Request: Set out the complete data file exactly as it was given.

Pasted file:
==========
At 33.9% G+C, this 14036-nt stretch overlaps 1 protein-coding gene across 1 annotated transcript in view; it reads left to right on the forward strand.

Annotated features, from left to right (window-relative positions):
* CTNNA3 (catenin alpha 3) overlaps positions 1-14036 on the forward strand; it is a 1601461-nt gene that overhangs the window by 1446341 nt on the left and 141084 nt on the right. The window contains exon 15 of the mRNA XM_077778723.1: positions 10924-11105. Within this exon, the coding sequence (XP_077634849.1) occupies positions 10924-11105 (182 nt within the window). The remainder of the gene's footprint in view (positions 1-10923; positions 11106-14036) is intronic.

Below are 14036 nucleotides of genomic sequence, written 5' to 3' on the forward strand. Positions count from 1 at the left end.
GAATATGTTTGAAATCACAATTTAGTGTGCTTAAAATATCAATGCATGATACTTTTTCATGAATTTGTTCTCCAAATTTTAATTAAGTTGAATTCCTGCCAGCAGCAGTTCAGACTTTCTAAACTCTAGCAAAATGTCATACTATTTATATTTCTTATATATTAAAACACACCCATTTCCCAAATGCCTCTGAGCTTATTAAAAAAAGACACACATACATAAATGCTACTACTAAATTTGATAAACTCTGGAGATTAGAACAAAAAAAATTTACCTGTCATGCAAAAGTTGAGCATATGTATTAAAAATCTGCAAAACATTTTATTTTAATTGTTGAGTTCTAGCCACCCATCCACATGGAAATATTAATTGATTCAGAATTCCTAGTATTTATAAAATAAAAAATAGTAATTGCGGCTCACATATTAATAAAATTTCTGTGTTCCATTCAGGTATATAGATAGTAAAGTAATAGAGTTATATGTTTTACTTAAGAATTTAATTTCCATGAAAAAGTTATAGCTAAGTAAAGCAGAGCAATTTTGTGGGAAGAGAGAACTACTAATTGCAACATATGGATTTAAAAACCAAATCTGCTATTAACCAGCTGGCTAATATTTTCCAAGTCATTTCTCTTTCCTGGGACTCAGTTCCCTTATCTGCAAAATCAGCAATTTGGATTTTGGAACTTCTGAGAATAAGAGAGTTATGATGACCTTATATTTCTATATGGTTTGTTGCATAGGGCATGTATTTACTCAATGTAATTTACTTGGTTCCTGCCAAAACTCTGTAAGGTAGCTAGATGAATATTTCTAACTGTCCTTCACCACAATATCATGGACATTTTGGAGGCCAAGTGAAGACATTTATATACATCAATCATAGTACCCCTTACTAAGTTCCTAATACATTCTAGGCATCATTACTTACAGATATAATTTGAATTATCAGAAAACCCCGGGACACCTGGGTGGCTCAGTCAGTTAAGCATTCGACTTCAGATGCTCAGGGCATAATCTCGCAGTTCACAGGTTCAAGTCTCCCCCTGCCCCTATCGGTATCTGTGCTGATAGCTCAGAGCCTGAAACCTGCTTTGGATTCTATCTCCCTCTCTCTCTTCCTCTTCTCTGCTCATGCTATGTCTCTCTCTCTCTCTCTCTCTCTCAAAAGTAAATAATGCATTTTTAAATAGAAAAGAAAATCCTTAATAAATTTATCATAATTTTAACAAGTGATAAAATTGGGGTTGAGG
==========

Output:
At 33.9% G+C, this 14036-nt stretch overlaps 1 protein-coding gene across 1 annotated transcript in view; it reads left to right on the forward strand.

Annotated features, from left to right (window-relative positions):
* CTNNA3 (catenin alpha 3) overlaps positions 1-14036 on the forward strand; it is a 1601461-nt gene that overhangs the window by 1446341 nt on the left and 141084 nt on the right. The window contains exon 15 of the mRNA XM_077778723.1: positions 10924-11105. Within this exon, the coding sequence (XP_077634849.1) occupies positions 10924-11105 (182 nt within the window). The remainder of the gene's footprint in view (positions 1-10923; positions 11106-14036) is intronic.

Below are 14036 nucleotides of genomic sequence, written 5' to 3' on the forward strand. Positions count from 1 at the left end.
GAATATGTTTGAAATCACAATTTAGTGTGCTTAAAATATCAATGCATGATACTTTTTCATGAATTTGTTCTCCAAATTTTAATTAAGTTGAATTCCTGCCAGCAGCAGTTCAGACTTTCTAAACTCTAGCAAAATGTCATACTATTTATATTTCTTATATATTAAAACACACCCATTTCCCAAATGCCTCTGAGCTTATTAAAAAAAGACACACATACATAAATGCTACTACTAAATTTGATAAACTCTGGAGATTAGAACAAAAAAAATTTACCTGTCATGCAAAAGTTGAGCATATGTATTAAAAATCTGCAAAACATTTTATTTTAATTGTTGAGTTCTAGCCACCCATCCACATGGAAATATTAATTGATTCAGAATTCCTAGTATTTATAAAATAAAAAATAGTAATTGCGGCTCACATATTAATAAAATTTCTGTGTTCCATTCAGGTATATAGATAGTAAAGTAATAGAGTTATATGTTTTACTTAAGAATTTAATTTCCATGAAAAAGTTATAGCTAAGTAAAGCAGAGCAATTTTGTGGGAAGAGAGAACTACTAATTGCAACATATGGATTTAAAAACCAAATCTGCTATTAACCAGCTGGCTAATATTTTCCAAGTCATTTCTCTTTCCTGGGACTCAGTTCCCTTATCTGCAAAATCAGCAATTTGGATTTTGGAACTTCTGAGAATAAGAGAGTTATGATGACCTTATATTTCTATATGGTTTGTTGCATAGGGCATGTATTTACTCAATGTAATTTACTTGGTTCCTGCCAAAACTCTGTAAGGTAGCTAGATGAATATTTCTAACTGTCCTTCACCACAATATCATGGACATTTTGGAGGCCAAGTGAAGACATTTATATACATCAATCATAGTACCCCTTACTAAGTTCCTAATACATTCTAGGCATCATTACTTACAGATATAATTTGAATTATCAGAAAACCCCGGGACACCTGGGTGGCTCAGTCAGTTAAGCATTCGACTTCAGATGCTCAGGGCATAATCTCGCAGTTCACAGGTTCAAGTCTCCCCCTGCCCCTATCGGTATCTGTGCTGATAGCTCAGAGCCTGAAACCTGCTTTGGATTCTATCTCCCTCTCTCTCTTCCTCTTCTCTGCTCATGCTATGTCTCTCTCTCTCTCTCTCTCTCTCAAAAGTAAATAATGCATTTTTAAATAGAAAAGAAAATCCTTAATAAATTTATCATAATTTTAACAAGTGATAAAATTGGGGTTGAGG